An outbreak of the gastrointestinal viral disease, norovirus, has sickened dozens of UNC-Chapel Hill students since late last week, according to a Orange County Health Department (OCHD) media release Mar. 4.
From Wednesday to Friday last week, some 85 UNC-Chapel Hill students sought medical care for nausea, vomiting, diarrhea, and/or fever. At least three stool samples tested by the state lab were positive for norovirus while negative for several other gastrointestinal pathogens.
UNC-Chapel Hill Campus Health Services issued their first warning of the potential outbreak last Thursday advising students on preventive measures to take to avoid the unpleasant illness.
As of Monday, five new cases of students with gastrointestinal illness were reported; however, it's not clear if the new cases are part of last weeks outbreak.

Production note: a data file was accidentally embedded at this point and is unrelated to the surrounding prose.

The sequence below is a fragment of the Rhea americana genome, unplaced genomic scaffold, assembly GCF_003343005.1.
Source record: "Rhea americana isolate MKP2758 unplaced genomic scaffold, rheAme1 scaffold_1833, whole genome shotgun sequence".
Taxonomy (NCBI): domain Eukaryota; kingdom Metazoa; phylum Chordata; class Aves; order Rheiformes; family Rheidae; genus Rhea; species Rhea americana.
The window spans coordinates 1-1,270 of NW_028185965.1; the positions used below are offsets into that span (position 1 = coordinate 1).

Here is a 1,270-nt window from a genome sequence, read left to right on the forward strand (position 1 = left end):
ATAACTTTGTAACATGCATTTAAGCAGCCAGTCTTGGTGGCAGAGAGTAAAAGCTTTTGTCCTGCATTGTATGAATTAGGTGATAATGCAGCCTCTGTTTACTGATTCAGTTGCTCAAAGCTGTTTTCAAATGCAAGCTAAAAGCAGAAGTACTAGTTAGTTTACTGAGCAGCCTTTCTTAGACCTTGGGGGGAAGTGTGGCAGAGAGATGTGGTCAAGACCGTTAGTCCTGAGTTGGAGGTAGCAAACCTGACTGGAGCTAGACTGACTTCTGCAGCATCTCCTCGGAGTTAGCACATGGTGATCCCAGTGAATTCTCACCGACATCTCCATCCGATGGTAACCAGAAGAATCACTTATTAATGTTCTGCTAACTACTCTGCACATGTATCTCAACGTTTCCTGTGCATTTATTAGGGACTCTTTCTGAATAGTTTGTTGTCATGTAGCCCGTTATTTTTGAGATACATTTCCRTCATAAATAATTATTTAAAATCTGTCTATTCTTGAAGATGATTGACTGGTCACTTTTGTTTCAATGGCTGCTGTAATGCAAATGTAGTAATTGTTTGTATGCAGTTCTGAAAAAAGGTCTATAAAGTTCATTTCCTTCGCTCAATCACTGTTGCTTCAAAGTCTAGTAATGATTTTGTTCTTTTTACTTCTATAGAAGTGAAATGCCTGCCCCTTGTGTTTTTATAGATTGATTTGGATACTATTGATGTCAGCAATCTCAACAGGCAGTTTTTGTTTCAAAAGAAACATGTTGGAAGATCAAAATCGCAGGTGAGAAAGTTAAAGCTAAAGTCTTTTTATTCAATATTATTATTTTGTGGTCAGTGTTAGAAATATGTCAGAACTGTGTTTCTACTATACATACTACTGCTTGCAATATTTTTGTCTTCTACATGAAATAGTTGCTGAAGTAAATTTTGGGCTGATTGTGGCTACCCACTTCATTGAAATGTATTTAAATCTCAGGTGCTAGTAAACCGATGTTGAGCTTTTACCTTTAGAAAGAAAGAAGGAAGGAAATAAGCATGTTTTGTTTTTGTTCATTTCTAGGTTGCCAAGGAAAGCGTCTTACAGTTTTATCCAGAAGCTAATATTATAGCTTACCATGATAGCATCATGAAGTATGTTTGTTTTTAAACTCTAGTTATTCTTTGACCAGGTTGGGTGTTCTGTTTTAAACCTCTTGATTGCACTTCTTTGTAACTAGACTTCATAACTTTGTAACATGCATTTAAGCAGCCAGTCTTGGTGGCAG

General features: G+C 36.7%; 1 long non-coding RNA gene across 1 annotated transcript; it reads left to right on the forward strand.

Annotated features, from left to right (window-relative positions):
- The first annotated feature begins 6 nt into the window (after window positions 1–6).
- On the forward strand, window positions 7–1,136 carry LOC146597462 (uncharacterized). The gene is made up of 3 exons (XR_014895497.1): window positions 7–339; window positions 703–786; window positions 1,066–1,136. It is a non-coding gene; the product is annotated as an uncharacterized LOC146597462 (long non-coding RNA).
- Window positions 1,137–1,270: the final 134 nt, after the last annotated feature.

Health officials have not pinpointed a common source for the outbreak as an electronic survey sent to students failed to identify a common source of exposure.
Noroviruses are a group of viruses that cause the “stomach flu,” or gastroenteritis in people. It is not an influenza virus despite the use of the word "flu".
The symptoms include nausea, vomiting, diarrhea, and some stomach cramping. Sometimes people additionally have a low-grade fever, chills, headache, muscle aches, and a general sense of tiredness. The illness often begins suddenly, and the infected person may feel very sick. In most people, the illness is self-limiting with symptoms lasting for about 1 or 2 days. In general, children experience more vomiting than adults do.
Norovirus is spread person to person particularly in crowded, closed places. Norovirus is typically spread through contaminated food and water, touching surfaces or objects contaminated with norovirus and then putting your hand or fingers in your mouth and close contact with someone who is vomiting or has diarrhea.
The highly contagious norovirus is the second leading infectious cause of gastroenteritis-associated deaths accounting for 800 annually. Norovirus causes more than 20 million illnesses annually, and it is the leading cause of gastroenteritis outbreaks in the United States.
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